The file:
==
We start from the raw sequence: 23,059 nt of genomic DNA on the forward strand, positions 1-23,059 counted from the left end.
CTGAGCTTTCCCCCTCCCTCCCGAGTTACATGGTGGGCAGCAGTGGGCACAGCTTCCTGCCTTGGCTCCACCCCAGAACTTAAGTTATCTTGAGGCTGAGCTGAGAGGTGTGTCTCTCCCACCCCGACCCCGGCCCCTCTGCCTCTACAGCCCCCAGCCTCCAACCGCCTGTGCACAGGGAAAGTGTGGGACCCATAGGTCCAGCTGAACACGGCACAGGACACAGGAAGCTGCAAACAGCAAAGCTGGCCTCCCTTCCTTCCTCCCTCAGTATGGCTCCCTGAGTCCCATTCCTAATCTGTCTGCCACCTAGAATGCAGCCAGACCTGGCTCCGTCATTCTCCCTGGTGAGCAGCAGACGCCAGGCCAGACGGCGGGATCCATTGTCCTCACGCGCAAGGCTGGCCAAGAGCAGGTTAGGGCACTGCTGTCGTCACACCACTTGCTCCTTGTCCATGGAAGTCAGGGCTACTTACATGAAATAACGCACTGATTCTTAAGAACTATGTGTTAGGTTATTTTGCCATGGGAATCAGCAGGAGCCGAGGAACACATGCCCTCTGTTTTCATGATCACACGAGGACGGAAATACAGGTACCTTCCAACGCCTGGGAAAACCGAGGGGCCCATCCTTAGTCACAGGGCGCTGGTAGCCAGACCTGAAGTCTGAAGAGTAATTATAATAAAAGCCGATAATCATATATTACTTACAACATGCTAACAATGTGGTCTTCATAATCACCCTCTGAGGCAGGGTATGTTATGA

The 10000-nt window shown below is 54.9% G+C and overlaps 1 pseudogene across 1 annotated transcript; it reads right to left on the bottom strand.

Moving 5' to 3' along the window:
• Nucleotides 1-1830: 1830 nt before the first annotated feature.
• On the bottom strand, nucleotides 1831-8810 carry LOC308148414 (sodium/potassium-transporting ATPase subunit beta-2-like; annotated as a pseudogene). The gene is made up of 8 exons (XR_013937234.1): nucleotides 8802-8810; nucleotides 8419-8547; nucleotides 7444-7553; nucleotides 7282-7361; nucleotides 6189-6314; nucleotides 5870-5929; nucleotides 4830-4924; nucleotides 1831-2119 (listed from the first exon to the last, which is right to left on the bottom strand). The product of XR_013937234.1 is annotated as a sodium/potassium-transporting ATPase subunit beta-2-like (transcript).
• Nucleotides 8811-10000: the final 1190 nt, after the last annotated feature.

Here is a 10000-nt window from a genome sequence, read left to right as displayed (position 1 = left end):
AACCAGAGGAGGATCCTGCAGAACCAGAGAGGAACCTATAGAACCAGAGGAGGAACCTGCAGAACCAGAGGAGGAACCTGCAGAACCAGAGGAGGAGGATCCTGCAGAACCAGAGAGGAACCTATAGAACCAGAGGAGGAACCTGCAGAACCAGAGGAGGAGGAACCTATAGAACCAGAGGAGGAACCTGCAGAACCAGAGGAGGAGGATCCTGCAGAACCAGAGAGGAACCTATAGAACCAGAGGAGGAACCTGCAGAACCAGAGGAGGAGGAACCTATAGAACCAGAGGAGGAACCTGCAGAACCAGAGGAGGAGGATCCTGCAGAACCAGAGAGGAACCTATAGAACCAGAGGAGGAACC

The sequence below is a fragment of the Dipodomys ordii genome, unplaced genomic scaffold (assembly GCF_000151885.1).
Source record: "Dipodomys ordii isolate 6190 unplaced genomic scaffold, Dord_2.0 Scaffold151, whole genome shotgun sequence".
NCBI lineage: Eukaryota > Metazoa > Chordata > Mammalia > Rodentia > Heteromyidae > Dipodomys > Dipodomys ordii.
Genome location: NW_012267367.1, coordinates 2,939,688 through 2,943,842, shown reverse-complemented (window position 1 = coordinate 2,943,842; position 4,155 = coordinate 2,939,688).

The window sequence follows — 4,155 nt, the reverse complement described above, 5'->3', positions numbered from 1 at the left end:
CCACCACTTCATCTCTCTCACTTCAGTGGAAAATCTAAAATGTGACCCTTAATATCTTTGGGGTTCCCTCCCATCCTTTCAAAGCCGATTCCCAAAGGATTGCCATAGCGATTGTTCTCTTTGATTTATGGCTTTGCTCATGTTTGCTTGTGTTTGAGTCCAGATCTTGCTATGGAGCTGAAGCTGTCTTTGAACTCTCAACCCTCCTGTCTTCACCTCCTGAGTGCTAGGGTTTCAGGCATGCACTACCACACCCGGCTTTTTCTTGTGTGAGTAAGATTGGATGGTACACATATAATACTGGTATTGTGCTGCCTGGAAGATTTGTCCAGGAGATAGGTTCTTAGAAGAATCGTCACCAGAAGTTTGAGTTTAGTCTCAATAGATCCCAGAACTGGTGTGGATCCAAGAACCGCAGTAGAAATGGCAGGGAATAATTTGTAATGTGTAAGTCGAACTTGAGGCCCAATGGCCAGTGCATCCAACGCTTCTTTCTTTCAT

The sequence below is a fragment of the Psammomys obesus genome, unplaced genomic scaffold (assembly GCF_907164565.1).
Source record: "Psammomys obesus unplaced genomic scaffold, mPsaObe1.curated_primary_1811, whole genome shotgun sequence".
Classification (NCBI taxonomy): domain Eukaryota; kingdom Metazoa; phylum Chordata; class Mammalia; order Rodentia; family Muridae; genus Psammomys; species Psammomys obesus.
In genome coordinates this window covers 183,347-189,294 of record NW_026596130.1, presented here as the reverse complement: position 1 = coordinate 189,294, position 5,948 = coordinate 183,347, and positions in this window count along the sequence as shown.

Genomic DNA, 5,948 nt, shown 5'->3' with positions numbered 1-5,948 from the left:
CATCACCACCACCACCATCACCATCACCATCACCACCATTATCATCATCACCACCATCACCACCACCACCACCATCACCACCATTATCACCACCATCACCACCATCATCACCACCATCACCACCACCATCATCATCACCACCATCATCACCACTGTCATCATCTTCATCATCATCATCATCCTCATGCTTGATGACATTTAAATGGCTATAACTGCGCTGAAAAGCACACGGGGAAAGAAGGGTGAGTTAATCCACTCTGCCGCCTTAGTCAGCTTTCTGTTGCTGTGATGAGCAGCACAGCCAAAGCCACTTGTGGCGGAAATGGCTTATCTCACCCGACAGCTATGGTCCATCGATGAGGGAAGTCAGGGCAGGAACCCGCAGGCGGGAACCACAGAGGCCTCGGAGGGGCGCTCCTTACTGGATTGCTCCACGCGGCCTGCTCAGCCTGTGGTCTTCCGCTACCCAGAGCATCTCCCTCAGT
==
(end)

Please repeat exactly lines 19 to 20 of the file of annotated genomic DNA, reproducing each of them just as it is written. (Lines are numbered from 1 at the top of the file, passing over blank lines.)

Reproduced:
In genome coordinates this window covers 183,347-189,294 of record NW_026596130.1, presented here as the reverse complement: position 1 = coordinate 189,294, position 5,948 = coordinate 183,347, and positions in this window count along the sequence as shown.

Genomic DNA, 5,948 nt, shown 5'->3' with positions numbered 1-5,948 from the left: